It had been 13 years since I last visited Belfast. Back in 2002, I hopped on the Enterprise one cold Friday evening en route to meet the new Kiwi boyfriend for, perhaps, the third or fourth time. At the time he was living and working in Cambridge; that particular weekend he was visiting a friend working in NI, along with “a few others,” which turned out to be an intimidating half dozen of his closest mates.
All I remember of Belfast was walking through the city at night, spotting signs for place names that were familiar from news reports of the Troubles. That, and being thrown in at the deep end with a new boyfriend’s friends. Food certainly wasn’t what I was concentrating on.
A lot changes in 13 years.
For my most recent trip in January, with the Irish Food Writers’ Guild, I had to get up well before the crack of dawn for the first leg of my journey: the 06.21 train from Mallow to Dublin. Not a lot of people about at that weekend hour. (In fact, I think Iarnród Éireann may have since re-jigged the timetable.)
I legged it off the train in Dublin at 08.30 and straight onto the Luas to Connolly, making it there in plenty of time for the 09.35 train to Belfast and to grab a coffee at the station. Can I give you a word of advice? DON’T. That coffee was just not worth it.
Hold out for a few hours until you can get to Established. Take a look at their Instagram feed to see what I mean. Or just look at the coffee below.
One of the things I loved about Belfast was using an actual map. No, not some app on my phone but a real, honest-to-goodness, printed-on-paper map. With a list of spots that I wanted to check out while in town, I asked one of the helpful porters at The Europa Hotel to mark them on the map and away I went, walking the city without needing to keep my nose glued to my phone.
I got some great help from passers-by too – everyone loves being asked for directions. Even better, Belfast is so walkable, I kept stumbling across great spots, like Alley Cat. alleycatbelfast.com
Being in Belfast with a group of food writers has many advantages, not least of which was the Northern Irish Tourist Board-organised opportunity to visit Hannan’s Meats in Moria, which is just outside the city. We got to check out Peter Hannan’s wall of pink Himalayan rock salt, which he uses to dry-age some glorious beef, like the steak that you’ll find on the menu in Mark Hix’s London restaurants and in Fortnum and Mason.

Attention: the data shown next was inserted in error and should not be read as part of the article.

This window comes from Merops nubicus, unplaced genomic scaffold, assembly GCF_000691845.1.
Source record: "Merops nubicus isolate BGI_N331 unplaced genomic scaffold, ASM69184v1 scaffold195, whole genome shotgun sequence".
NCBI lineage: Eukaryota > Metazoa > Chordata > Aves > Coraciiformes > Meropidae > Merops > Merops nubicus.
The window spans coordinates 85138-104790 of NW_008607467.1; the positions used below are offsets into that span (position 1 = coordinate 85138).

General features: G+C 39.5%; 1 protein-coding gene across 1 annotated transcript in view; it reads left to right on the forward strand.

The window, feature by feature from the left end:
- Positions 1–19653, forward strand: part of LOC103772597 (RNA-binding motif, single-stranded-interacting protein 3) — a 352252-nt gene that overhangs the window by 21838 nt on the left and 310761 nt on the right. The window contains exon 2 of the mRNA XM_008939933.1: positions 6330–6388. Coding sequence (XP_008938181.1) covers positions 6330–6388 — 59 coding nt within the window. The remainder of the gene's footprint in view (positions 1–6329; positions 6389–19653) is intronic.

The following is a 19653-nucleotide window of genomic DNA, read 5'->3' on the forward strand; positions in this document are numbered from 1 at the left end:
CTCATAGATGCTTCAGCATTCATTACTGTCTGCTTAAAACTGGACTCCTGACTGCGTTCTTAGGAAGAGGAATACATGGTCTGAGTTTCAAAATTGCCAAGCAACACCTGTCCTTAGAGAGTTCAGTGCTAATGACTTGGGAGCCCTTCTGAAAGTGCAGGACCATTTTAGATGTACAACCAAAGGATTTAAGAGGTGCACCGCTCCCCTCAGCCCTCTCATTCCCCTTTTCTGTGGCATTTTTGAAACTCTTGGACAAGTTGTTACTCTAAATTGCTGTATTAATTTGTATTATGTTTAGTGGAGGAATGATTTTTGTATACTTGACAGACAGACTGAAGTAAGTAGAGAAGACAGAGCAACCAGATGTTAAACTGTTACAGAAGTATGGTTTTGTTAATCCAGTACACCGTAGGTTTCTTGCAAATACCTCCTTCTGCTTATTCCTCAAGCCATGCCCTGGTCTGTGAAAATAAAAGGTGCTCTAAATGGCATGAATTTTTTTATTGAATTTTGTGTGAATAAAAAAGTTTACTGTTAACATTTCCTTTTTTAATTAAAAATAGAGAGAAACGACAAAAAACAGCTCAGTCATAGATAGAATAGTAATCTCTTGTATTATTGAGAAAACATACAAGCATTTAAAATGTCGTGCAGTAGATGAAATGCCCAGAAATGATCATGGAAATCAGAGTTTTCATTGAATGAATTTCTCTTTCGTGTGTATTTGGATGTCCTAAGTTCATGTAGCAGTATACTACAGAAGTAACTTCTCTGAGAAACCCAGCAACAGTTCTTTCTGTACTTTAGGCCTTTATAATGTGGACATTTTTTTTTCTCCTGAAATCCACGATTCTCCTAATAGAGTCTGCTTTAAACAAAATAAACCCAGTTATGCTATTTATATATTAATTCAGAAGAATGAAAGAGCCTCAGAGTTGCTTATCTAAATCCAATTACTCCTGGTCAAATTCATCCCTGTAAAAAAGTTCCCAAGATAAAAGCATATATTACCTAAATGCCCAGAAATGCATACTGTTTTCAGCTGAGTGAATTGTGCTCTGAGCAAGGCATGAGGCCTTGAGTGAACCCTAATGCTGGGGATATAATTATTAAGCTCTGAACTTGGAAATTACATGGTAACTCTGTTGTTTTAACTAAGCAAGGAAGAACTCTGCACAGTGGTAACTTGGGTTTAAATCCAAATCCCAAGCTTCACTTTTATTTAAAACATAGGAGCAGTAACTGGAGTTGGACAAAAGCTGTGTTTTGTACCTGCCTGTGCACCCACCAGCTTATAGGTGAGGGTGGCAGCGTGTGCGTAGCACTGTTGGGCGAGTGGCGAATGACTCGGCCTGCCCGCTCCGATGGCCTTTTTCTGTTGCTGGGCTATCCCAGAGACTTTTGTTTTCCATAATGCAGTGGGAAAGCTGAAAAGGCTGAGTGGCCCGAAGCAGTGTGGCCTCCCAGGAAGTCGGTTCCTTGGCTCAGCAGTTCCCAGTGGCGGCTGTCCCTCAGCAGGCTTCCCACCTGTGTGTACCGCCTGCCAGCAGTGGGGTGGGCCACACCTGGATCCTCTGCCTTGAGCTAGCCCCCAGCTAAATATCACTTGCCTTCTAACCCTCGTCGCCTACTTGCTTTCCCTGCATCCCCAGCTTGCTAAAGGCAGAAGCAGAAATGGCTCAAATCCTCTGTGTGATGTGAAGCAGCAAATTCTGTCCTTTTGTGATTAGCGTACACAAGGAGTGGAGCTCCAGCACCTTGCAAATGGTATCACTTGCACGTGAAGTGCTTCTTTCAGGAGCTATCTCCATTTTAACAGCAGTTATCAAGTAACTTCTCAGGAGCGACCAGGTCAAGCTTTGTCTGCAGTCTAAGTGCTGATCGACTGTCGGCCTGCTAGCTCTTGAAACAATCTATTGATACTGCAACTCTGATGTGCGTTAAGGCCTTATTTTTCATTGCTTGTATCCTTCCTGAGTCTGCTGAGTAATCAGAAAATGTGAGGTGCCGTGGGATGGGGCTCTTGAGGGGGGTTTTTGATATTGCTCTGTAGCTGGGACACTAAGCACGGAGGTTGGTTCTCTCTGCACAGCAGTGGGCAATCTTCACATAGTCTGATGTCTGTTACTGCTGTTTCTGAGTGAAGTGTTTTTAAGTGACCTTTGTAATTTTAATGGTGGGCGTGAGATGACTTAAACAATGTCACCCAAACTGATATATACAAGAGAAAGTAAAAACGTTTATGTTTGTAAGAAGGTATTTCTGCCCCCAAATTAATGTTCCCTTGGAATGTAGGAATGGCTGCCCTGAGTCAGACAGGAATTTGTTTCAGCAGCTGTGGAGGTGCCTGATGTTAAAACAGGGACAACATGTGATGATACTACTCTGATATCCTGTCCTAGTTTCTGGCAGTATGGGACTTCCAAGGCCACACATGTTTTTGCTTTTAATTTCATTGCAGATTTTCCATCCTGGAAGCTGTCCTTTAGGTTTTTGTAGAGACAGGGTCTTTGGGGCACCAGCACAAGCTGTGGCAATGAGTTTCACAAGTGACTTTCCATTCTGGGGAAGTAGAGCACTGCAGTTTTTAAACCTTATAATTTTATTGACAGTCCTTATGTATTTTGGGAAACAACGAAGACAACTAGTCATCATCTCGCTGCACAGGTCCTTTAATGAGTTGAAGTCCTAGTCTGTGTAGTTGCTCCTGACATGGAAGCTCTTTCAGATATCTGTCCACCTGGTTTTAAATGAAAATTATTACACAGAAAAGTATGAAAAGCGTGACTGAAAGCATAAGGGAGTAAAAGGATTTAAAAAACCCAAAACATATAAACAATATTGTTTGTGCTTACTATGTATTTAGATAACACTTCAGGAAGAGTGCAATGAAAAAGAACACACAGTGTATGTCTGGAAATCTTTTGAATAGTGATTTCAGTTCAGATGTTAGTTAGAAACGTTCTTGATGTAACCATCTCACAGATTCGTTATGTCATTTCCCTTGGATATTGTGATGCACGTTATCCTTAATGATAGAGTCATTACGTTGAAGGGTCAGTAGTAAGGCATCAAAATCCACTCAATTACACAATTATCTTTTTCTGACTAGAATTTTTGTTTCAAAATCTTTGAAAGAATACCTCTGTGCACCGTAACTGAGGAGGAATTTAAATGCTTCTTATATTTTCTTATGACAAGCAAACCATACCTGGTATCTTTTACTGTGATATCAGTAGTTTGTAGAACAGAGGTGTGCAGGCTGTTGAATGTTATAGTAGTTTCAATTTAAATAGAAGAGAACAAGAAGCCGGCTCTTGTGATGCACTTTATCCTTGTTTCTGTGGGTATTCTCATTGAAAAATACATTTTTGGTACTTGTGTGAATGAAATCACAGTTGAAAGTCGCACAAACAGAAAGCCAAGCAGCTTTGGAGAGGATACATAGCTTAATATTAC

A word to the wise: if you wish to get your own hands on such meat, there’s a neat little outlet shop on site which sells it at wholesale prices, along with a selection of well-chosen local products, like Abernethy Butter. And make sure you pick up the finger-licking Moyallon 3 Sweet Bacon Ribs, while you’re there; they’re sweet, succulent and very moreish. www.themeatmerchant.com
Dinner that night was at the sublime OX Belfast, which is SO worth travelling for. oxbelfast.com
Belfast – a city that’s full of good food, great coffee and incredibly helpful passers-by when you’re in need of some directions (they might not know where you’re going but they’re full of helpful suggestions!).
The piece that I wrote for the Irish Examiner, with lots more eating and drinking tips, is online here:
Irish Examiner – Saturday 28 February – This is how to spend 24 hours in Belfast
Some useful sites for plotting your own food trip to Belfast:
Thanks to the Northern Irish Tourist Board and Food NI for organising the trip for the Irish Food Writers’ Guild.